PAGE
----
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Haskell Skyline (pykello.github.io)
52 points by pykello on Dec 12, 2015 | hide | past | web | favorite | 13 comments



Perhaps I’ve misunderstood the problem, but the second solution shown here doesn’t seem to be correct: it always adds a trailing 0-height entry to the skyline, yet there could be an existing building touching or overlapping the newly added building, whose height is then lost.

For example, the code given appears to make

    skyline [(1, 2, 3), (2, 1, 4)]
evaluate to

    [(1,2),(3,0),(4,0)]
when if I’ve understood correctly it should be

    [(1,2),(3,1),(4,0)]


You are right. Thank you. Going to correct this.


I was given this exact problem at a Google interview. In fact it was virtually the only high level, real code programming exercise I was asked to do in many hours of interviews.


I too got this problem, though not at google. White-boarded it and came up with the n^2 solution.


For those of us not particularly skilled at Haskell, could you add some comments on the actual code, or at least explain some of the lines? I get the English part of the algorithm, but I don't think I'm up to speed on some of the syntax being used in your solutions.


Here's a more or less faithful translation of the first solution to JavaScript:

https://jsfiddle.net/zhrpm8su/2/


"foldl" works like aggregation in databases. When you say "fold func init values", the result is calculated as:

  result = init
  for value in values:
     result = func(result, value)
  return result
So, "foldl add_endpoints [] bs" will translate to:

  result = []
  for (x1, h, x2) in bs:
     result = add_endpoints(result, (x1, h, x2))
  return result
If you expand the 3rd line, you get:

  result = []
  for (x1, h, x2) in bs:
     result = result ++ [(x1, height x1), (x2, height x2)]
  return result
where "++" is the list concatenation, and "height x" is a function which finds the skyline height by finding the tallest building with "x1 <= x && x < x2".

I think the 2nd solution should be easy to understand if you understand the 1st solution. Probably the only new thing is that I've sorted the buildings by height before passing them to "foldl".

In the 3rd solution, the following lines:

  skyline bs = (skyline (take n bs), 0) `merge` (skyline (drop n bs), 0)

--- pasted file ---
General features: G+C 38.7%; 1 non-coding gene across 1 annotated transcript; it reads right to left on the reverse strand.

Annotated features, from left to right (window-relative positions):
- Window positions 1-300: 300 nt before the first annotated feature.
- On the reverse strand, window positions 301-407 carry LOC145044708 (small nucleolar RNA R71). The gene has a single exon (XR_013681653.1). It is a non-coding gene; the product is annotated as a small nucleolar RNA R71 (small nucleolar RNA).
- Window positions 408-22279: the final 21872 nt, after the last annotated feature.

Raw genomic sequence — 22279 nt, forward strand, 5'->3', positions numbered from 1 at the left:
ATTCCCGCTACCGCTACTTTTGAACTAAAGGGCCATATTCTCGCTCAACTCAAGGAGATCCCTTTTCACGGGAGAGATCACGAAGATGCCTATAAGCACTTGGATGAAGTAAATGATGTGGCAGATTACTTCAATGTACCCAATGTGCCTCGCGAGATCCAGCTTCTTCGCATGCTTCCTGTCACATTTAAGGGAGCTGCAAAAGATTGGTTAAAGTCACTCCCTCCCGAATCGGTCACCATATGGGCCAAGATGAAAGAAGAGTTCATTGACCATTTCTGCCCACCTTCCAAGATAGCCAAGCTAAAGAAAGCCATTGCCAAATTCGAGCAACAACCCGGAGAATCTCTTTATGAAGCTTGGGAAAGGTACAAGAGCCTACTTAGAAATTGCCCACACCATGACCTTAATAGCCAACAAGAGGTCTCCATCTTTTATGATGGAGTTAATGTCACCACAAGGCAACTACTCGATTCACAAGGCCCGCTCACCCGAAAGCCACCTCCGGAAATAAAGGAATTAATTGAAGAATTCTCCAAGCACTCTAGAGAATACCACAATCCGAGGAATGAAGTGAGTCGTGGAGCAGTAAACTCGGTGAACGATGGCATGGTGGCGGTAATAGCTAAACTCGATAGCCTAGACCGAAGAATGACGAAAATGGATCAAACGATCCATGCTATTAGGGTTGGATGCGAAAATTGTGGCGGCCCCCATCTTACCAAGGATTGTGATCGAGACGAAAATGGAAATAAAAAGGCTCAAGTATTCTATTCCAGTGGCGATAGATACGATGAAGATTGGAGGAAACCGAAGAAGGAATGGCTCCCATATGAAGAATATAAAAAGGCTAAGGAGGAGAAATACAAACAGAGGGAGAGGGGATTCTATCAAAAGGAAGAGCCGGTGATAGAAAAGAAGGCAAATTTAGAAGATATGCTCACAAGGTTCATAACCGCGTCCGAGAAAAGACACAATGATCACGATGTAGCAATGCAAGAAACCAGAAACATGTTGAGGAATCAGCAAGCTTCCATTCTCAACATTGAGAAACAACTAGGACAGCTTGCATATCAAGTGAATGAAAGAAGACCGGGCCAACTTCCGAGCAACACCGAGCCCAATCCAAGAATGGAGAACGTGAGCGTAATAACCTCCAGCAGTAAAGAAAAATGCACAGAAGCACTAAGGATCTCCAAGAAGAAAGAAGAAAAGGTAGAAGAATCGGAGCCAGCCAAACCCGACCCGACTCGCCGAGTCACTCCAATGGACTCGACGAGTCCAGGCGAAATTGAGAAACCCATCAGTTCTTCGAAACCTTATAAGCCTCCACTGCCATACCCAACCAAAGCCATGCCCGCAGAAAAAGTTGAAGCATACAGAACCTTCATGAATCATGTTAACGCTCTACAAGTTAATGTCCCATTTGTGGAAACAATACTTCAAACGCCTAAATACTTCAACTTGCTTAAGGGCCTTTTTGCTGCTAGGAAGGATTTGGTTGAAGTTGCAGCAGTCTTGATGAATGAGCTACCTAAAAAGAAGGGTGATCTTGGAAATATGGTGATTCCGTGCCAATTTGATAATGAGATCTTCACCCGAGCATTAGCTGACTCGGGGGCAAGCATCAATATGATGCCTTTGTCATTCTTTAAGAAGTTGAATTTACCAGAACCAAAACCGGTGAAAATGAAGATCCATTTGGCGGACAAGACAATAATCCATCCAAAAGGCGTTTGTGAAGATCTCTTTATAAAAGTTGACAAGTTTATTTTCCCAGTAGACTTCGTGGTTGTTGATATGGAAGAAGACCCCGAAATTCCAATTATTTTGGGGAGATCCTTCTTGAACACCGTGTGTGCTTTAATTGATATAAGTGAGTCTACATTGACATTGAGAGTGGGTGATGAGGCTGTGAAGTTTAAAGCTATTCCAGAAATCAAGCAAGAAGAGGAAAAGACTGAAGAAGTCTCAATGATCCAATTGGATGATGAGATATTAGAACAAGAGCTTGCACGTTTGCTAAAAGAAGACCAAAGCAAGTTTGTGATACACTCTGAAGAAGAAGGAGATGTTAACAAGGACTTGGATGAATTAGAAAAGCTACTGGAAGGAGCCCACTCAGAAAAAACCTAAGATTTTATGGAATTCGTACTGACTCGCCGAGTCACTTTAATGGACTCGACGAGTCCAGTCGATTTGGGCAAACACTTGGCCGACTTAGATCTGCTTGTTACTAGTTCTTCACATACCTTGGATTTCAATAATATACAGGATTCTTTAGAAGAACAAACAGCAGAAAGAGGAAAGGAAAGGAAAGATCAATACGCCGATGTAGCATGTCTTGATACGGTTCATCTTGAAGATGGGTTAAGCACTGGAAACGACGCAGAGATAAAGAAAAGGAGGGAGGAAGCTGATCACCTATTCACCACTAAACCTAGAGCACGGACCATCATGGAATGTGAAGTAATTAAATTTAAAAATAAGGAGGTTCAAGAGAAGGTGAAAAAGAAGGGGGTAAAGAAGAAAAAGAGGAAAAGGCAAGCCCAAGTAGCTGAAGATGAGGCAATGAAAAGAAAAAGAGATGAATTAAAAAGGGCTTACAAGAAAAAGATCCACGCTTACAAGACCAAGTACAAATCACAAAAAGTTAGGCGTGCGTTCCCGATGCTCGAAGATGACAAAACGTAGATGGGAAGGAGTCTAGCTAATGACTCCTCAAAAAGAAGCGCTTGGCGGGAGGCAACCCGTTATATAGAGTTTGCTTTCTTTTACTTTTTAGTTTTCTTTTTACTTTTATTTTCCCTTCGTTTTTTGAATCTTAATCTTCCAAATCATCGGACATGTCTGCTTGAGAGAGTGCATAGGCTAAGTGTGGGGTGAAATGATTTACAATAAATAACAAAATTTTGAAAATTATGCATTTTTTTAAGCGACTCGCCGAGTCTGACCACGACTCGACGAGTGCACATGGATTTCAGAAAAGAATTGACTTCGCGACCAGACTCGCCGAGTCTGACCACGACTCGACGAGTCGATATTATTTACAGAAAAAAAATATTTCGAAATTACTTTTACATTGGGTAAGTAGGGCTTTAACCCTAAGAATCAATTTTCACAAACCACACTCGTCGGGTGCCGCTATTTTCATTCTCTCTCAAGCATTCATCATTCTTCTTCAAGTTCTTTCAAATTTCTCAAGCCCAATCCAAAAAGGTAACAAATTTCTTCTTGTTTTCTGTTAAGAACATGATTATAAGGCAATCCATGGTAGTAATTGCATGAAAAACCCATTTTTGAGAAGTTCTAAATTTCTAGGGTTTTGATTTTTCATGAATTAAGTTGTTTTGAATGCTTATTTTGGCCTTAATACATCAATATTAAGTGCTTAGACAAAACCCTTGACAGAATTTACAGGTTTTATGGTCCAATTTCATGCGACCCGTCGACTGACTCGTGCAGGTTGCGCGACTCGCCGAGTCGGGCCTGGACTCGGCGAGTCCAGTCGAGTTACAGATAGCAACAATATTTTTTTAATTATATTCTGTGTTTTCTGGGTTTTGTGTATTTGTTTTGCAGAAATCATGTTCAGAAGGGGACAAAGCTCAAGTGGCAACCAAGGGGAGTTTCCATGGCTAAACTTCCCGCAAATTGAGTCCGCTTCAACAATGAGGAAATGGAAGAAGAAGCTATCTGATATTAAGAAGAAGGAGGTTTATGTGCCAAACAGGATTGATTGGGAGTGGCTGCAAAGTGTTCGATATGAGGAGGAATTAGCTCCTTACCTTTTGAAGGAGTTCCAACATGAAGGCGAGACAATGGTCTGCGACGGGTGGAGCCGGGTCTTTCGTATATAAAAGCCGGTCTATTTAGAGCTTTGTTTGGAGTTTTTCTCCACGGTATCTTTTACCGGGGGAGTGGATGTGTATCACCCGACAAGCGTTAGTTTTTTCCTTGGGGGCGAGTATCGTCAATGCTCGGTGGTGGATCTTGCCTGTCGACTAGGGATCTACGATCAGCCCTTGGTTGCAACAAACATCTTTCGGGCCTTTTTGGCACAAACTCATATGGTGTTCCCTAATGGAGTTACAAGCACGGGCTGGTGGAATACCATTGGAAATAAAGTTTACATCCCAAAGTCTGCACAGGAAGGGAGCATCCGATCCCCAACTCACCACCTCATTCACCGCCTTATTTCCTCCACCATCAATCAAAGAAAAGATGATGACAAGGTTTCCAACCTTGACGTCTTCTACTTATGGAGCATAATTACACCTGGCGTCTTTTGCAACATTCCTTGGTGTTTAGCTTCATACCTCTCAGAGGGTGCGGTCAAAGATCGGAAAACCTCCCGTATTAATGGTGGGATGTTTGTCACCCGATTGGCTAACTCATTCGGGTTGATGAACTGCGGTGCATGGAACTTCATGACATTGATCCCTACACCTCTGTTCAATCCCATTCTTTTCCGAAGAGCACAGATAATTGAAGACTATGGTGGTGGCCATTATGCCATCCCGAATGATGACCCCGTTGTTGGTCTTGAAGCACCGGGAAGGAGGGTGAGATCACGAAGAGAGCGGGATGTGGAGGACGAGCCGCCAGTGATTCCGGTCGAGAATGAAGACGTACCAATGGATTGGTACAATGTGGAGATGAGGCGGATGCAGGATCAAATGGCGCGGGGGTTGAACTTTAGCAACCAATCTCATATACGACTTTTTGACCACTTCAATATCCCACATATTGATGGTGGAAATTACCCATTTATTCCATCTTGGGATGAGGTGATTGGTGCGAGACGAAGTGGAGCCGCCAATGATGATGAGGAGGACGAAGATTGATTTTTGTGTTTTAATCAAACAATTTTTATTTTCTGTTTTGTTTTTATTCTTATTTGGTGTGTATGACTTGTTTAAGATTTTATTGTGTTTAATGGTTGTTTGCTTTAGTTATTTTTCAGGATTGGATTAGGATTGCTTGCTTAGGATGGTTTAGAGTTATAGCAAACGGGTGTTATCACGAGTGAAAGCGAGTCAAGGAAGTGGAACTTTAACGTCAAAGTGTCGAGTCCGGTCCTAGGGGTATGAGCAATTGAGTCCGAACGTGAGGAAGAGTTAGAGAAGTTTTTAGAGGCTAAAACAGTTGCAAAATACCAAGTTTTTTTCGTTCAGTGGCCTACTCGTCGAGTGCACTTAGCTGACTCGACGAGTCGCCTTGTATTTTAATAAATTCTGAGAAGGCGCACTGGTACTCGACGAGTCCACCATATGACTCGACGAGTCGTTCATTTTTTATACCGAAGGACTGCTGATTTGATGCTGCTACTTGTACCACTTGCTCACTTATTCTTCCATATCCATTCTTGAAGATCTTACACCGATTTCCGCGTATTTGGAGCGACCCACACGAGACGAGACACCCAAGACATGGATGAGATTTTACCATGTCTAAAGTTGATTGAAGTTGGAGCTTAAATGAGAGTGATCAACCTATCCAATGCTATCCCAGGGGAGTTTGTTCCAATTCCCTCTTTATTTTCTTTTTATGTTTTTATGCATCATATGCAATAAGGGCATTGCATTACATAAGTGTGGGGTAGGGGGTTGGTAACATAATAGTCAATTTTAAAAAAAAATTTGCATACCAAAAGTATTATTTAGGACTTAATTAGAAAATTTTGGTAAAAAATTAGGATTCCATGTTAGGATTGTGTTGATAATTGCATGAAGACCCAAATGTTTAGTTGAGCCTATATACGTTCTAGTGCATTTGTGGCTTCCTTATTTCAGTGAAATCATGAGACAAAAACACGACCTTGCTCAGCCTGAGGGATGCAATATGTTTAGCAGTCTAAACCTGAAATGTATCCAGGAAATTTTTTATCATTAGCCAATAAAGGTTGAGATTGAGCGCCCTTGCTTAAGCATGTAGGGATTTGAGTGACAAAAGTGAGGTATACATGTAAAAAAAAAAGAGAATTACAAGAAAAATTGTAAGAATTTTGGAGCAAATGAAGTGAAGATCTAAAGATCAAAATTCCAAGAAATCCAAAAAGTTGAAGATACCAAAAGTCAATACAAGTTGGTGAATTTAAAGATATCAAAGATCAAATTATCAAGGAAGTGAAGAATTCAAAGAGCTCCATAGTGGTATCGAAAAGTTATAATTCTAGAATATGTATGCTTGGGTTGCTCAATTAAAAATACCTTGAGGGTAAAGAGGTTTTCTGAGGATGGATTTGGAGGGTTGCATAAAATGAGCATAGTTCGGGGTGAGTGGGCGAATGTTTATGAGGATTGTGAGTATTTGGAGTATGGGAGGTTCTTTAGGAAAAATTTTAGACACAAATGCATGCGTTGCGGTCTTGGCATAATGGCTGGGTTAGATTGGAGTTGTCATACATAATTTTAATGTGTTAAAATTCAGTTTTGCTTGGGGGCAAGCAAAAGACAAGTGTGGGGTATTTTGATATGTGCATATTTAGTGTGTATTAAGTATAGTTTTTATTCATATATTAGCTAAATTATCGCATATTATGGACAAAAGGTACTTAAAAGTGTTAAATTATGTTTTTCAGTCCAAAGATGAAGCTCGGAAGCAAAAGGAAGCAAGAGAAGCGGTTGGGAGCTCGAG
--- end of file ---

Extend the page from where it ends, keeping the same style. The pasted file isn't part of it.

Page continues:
where n = (length bs) `div` 2
mean:

  first_half = first_n_elements(bs, length(bs) / 2)
  second_half = remove_first_n_elements(bs, length(bs) / 2)
  result = merge ((skyline(first_half), 0), (skyline(second_half), 0))
You may wonder what are those 0s? In the merge function I need to keep track of current height of each half, and the initial height of left and right skylines are 0.

Then, in merge function:

  merge ([], _) (ys, _) = ys
  merge (xs, _) ([], _) = xs
means return the other list if any of the lists become empty. The underscores mean a variable whose value is not important for us. We don't care about the current height values here, so I've put _'s instead of real names.

Then the other cases:

  merge ((x, xh):xs, xh_p) ((y, yh):ys, yh_p)
    | x > y = merge ((y, yh):ys, yh_p) ((x, xh):xs, xh_p)
    | x == y = (x, max xh yh) : merge (xs, xh) (ys, yh)
    | max xh_p yh_p /= max xh yh_p = (x, max xh yh_p) : merge (xs, xh) ((y, yh):ys, yh_p)
    | otherwise = merge (xs, xh) ((y, yh):ys, yh_p)
First case, "x > y" simply swaps the two args. This ensures that in the following cases we have x <= y.

Second case is probably easy to understand.

In third case, we know that x < y. Just before reaching x, skyline has height "max xh_p yh_p". When we reach x, height of skyline changes to "max xh yh_p". If these values are not equal, we have a height change. So we a construct a new list with head "(x, new height)" and the result of merging the rest of skylines.

If the height doesn't change, we just ignore the change at x and continue with the rest of skylines.


Upvote for a really accessible explanation. I wish I had posts like these to read when I was learning Haskell half a decade ago. You've got a knack for conveying concepts! Write some texts or at least a blog!


Thank you! That was exactly what I was looking for, I think I can follow from here.


I wrote a really nice merge function (in Haskell) when I helped a friend prepare for an interview. Perhaps I should send it to the author.


I believe integer sorting doesn't have a lower bound of O(n log n), because you can do more with them than just comparing.


Of course. But nowadays, space complexity is more and more important, which makes every sorting algorithm that is > O(n) not sufficiently efficient.


Just to make sure, are you referring to bucket sort and similar algorithms or something else?




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